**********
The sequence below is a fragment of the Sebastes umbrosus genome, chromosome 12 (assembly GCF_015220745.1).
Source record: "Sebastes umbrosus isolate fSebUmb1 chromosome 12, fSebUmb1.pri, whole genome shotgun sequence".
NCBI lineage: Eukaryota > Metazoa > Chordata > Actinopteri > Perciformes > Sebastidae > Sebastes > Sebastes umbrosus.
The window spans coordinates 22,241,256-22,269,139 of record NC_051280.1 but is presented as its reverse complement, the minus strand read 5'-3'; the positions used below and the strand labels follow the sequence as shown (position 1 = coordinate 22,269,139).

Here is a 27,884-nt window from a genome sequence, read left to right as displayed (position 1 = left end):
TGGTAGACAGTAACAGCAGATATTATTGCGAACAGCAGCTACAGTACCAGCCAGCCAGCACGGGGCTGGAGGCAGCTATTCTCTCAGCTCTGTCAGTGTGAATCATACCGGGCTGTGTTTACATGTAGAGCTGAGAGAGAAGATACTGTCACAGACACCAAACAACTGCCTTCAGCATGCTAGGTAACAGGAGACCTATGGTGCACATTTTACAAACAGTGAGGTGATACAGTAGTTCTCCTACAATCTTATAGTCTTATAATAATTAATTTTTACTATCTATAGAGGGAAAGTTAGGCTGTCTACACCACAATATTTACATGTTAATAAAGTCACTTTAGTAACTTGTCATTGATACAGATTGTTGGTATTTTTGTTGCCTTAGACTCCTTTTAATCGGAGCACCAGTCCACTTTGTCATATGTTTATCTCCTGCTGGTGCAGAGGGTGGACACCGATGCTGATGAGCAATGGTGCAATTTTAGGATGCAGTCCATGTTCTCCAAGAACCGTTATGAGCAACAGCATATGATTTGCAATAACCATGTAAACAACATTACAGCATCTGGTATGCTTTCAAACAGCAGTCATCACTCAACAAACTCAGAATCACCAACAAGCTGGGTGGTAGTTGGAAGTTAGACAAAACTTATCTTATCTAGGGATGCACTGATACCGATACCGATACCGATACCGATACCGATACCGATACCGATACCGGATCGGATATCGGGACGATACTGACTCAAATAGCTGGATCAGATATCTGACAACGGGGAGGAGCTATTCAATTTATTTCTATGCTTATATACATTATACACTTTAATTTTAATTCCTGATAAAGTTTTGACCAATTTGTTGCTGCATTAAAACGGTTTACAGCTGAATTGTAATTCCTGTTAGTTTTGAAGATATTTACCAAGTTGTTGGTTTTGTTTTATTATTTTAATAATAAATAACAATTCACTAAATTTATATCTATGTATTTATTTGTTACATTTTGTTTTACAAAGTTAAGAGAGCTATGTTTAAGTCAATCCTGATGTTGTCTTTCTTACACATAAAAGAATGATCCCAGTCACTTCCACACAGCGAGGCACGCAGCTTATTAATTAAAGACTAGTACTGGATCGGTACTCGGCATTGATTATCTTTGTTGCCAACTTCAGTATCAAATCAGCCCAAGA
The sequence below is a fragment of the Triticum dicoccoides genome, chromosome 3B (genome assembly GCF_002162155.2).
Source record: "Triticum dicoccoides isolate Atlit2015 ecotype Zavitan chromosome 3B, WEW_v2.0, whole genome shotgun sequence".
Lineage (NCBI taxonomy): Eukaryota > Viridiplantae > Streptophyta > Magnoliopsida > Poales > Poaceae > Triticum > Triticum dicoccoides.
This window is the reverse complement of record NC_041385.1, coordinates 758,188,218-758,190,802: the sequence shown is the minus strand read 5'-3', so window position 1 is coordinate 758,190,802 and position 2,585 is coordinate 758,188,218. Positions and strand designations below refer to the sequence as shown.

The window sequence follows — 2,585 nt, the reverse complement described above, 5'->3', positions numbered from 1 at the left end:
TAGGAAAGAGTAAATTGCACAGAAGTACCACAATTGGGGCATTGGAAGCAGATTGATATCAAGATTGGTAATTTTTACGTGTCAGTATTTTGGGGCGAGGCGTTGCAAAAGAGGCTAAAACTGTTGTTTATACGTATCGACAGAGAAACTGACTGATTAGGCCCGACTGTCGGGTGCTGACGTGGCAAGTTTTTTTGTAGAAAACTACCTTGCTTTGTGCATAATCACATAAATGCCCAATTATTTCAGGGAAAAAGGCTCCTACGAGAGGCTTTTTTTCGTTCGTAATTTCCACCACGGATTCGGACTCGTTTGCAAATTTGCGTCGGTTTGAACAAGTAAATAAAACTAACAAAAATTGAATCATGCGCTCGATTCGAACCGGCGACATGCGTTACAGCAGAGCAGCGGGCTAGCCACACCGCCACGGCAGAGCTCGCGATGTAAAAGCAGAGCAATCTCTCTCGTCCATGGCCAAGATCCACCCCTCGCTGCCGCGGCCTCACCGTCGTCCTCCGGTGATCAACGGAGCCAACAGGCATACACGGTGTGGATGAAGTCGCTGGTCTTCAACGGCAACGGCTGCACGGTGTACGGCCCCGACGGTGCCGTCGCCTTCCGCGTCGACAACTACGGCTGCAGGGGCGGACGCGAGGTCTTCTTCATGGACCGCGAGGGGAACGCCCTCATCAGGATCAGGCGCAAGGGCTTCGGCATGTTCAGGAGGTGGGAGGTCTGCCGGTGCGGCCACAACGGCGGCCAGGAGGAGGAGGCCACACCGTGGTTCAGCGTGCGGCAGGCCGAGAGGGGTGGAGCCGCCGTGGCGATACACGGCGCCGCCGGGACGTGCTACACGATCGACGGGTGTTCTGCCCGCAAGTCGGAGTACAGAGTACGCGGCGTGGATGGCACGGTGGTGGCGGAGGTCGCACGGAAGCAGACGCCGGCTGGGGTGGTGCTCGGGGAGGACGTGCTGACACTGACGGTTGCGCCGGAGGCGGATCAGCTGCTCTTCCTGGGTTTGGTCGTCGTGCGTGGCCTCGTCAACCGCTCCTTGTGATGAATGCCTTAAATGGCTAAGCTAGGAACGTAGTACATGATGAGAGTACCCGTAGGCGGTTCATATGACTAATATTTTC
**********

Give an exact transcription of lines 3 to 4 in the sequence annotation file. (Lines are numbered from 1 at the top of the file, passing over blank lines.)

NCBI lineage: Eukaryota > Metazoa > Chordata > Actinopteri > Perciformes > Sebastidae > Sebastes > Sebastes umbrosus.
The window spans coordinates 22,241,256-22,269,139 of record NC_051280.1 but is presented as its reverse complement, the minus strand read 5'-3'; the positions used below and the strand labels follow the sequence as shown (position 1 = coordinate 22,269,139).